Jamie Christian Desplaces’s Favourite Places: Edinburgh

Travellers so often know other countries better than they know their own regions. That’s certainly true of this British-born writer who has explored just about every nook and cranny of New Zealand yet was past 30 years old before first stepping foot on Scottish soil! But, thanks to my Celtic fiancée, how I’ve enjoyed making up for lost time.


Edinburgh isn’t just the UK’s most beautiful city, but one of the most enchanting spots anywhere on Earth. History hangs heavy over its labyrinth of cobbled streets, and you sense its presence with every step. The Scottish capital is also the festival capital of the world—including the fabled Fringe, the world’s largest arts festival—with combined tickets sales eclipsed only by the Olympics and football World Cup.


Like Auckland, Edinburgh is fabulously green (the greenest city in Britain), sits in the shadow of extinct volcanoes (most notably, Arthur’s Seat) and overlooks an endless expanse of water, known as the Firth of Forth. Only London has more listed buildings, while Edinburgh’s oldest pub, the Sheep Heid Inn, was founded around the time humans first landed on Aotearoa’s shores. If you can, it’s worth braving the city for Christmas and Hogmanay to witness its evocative landscape blanketed in a layer of glistening frost or snow.    


Morning Walk

The best view of Edinburgh is from Arthur’s Seat, but verdant Calton Hill comes a close—and far more convenient—second. Protruding right from the heart of the cityscape, it takes just a few minutes’ strolling to be rewarded with expansive urban, rural and water views. Also, atop its gentle peak rests a handful of historic structures such as an unfinished replica Acropolis (building began in 1822, but it was deemed to expensive too finish), and the City Observatory.



There’s a vibrant café culture in Edinburgh—the city is said to have more eateries per head than anywhere else in the UK—including a few where JK Rowling wrote Harry Potter (most notably The Elephant House and Nicolson’s Café). But, I’m always glad to nurse a hangover at Southern Cross (a name also befitting our Antipodean audience), a bustling, two-tiered café that serves a hearty Scottish breakfast—including some nicely spiced haggis—alongside aromatic artisan coffee.



The Royal Mile

City strolls don’t come much more memorable than the main artery of the Royal Mile that connects the Queen’s official Scottish residence, Holyrood Palace, to Edinburgh Castle. The heart—and soul—of Edinburgh’s Old Town, the strip snakes past markets, museums, antique stores, and the 14th-century St Giles Cathedral with its iconic crown steeple. There are a multitude of classic, British pubs—look out for the Jolly Judge on the adjoining James Court, a tiny underground tavern replete with timber beam ceilings, a log fire and real ales; it’s like stepping back in time.  The strip also serves as the jumping off point for many of the city’s legendary ghost tours of the nearby ancient laneways and underground vaults.



The views from the hard-to-pronounce Chaophraya’s rooftop conservatory (make sure to book a table ‘outside’), stretch all the way over to the firth, meaning this one’s best for lunch or an earlier dinner. Fabulous modern Thai food accompanies by some imaginatively mixed drinks—save space for the chilli chocolate cocktail.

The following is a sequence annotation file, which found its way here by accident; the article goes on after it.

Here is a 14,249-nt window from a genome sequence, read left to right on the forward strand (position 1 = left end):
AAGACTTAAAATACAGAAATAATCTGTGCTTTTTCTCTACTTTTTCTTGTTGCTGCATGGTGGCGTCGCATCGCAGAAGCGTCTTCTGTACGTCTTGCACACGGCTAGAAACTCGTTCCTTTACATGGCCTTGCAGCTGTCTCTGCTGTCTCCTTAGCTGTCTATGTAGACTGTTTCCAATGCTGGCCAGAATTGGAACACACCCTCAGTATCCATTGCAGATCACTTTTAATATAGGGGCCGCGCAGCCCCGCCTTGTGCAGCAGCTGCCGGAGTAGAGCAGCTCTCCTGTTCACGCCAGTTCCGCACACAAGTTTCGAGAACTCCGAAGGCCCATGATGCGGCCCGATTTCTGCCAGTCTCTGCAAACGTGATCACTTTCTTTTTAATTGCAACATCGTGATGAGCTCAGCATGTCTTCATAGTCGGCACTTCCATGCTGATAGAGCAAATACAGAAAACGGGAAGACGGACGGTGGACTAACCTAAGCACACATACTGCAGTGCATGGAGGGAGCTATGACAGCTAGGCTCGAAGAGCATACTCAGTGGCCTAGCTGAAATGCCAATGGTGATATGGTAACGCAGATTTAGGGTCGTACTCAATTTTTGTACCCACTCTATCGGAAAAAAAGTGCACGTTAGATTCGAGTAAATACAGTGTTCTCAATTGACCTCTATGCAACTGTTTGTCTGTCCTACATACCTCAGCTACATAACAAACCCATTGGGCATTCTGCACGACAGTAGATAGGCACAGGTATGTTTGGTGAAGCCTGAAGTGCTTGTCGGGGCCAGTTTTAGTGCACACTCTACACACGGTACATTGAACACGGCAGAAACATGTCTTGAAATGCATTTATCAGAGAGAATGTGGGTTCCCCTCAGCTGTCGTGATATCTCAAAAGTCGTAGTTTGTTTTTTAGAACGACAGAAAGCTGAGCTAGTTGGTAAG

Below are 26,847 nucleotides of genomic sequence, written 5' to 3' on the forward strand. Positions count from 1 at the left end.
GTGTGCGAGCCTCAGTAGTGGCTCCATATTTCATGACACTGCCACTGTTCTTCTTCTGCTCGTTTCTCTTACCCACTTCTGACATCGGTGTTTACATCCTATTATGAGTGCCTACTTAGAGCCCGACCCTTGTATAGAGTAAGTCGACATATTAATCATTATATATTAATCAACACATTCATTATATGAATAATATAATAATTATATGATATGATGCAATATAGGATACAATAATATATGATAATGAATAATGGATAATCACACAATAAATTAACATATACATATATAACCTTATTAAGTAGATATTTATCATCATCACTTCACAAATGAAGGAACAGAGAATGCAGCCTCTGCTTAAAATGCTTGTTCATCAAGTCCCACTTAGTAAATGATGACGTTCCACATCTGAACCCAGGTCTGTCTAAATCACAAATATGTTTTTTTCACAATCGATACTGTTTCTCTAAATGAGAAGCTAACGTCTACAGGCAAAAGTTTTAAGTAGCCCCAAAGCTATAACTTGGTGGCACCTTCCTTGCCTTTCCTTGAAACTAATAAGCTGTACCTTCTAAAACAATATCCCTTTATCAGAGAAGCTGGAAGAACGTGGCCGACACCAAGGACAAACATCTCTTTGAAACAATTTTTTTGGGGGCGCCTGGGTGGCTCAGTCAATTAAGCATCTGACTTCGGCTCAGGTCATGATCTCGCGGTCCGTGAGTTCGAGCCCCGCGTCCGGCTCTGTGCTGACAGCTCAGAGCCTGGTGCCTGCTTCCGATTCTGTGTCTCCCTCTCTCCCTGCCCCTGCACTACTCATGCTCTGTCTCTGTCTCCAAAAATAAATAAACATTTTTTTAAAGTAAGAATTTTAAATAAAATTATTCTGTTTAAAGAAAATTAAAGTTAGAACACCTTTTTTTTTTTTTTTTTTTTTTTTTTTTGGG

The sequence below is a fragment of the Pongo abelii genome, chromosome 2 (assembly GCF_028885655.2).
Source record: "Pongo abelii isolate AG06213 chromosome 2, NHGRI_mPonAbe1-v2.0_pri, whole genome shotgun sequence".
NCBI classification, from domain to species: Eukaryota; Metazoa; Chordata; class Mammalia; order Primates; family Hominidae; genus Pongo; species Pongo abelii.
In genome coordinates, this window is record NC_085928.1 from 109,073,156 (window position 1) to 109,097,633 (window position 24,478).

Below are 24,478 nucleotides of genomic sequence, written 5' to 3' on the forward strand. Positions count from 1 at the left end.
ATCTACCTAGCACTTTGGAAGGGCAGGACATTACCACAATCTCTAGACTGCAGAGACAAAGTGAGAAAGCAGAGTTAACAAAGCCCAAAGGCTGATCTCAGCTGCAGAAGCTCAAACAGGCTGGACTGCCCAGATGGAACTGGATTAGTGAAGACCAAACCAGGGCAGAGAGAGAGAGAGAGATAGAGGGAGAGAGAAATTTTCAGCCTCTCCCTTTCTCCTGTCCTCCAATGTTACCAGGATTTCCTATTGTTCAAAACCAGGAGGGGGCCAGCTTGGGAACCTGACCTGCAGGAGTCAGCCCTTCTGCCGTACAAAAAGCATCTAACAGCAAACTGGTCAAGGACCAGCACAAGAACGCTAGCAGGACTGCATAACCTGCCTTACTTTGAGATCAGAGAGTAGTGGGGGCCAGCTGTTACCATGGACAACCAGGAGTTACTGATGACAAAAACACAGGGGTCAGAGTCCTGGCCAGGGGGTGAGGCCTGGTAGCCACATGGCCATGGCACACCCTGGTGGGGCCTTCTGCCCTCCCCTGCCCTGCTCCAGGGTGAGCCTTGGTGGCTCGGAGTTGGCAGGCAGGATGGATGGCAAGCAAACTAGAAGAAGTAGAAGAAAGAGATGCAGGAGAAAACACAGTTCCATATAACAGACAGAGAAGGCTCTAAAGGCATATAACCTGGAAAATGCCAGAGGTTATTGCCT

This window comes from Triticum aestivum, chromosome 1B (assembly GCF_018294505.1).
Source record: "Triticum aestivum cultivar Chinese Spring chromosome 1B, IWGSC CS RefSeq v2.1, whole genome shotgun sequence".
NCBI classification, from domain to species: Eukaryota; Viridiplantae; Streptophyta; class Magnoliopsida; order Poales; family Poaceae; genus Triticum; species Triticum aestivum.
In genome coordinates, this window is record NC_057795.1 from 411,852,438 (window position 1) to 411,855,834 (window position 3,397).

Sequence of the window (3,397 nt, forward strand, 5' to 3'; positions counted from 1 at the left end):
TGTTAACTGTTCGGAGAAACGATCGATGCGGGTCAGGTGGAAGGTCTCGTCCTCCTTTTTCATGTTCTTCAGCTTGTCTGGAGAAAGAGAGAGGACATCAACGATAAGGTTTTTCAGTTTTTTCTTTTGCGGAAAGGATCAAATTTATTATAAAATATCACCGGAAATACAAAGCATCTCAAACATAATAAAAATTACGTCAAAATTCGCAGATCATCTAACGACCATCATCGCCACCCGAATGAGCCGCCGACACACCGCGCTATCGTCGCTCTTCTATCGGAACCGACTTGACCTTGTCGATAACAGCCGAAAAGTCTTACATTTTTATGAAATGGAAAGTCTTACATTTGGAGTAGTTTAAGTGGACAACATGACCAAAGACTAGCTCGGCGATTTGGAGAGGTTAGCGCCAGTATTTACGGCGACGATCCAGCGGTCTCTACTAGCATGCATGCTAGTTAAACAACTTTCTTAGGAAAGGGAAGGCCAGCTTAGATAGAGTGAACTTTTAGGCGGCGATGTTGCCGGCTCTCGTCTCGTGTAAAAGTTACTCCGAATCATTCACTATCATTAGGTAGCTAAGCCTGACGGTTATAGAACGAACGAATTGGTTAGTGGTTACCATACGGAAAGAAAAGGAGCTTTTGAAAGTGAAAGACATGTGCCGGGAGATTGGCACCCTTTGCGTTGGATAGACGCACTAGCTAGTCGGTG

Edinburgh Castle

Fit for a fairytale, Edinburgh Castle is perched atop a volcanic crag that serves as the crowning glory of Edinburgh’s World Heritage Site. The architectural wonder was built in parts, beginning way back in the 12th century. Much was designed during the Renaissance, with memorials added after the first world war. Among its most famous residents are the Scottish Crown Jewels and keep an eye out for the tiny easy-to-miss enclave that serves as a cemetery for military dogs. Come nightfall, the gently illuminated castle goes next-level gorgeous.



There are, unsurprisingly, heaps of awesome arthouse cinemas in the Scottish capital, but the Edinburgh Filmhouse is the favourite. It sets the ideal moviegoing tone owing to its setting in a former stone church now kitted out with old-school theatre-style seating and substantial red curtains guarding the screens. There are three auditoriums and a bar, and it also hosts the world’s longest running film festival.



The Printing Press is an uber-sophisticated, special occasion destination in honour of the city’s rich, publishing heritage (Edinburgh was the first Unesco city of literature). This bar and restaurant is famed for its exceptional cocktails and modern take on classic Scottish fare (like grouse) enjoyed on leather studded seating beneath decorative stone ceilings supported by marble pillars. Heather and I enjoyed some bubbly here with her family following our engagement.   


The Scotch Whisky Experience

There are undoubtedly less touristy—and more authentic—whisky tasting sessions to be had on the Isles and in the Highlands, but the sheer sight of the world’s largest collection of this writer’s favourite drink sure is breathtaking. Interactive displays and informative talks concerning the history of whisky are complemented by a tasting session and tour of the nearly three-and-a-half-thousand-bottle-strong scotch collection, including some of the rarest and most valuable tipples on the planet—some worth tens of thousands of dollars (but, alas, you don’t get to sample those ones).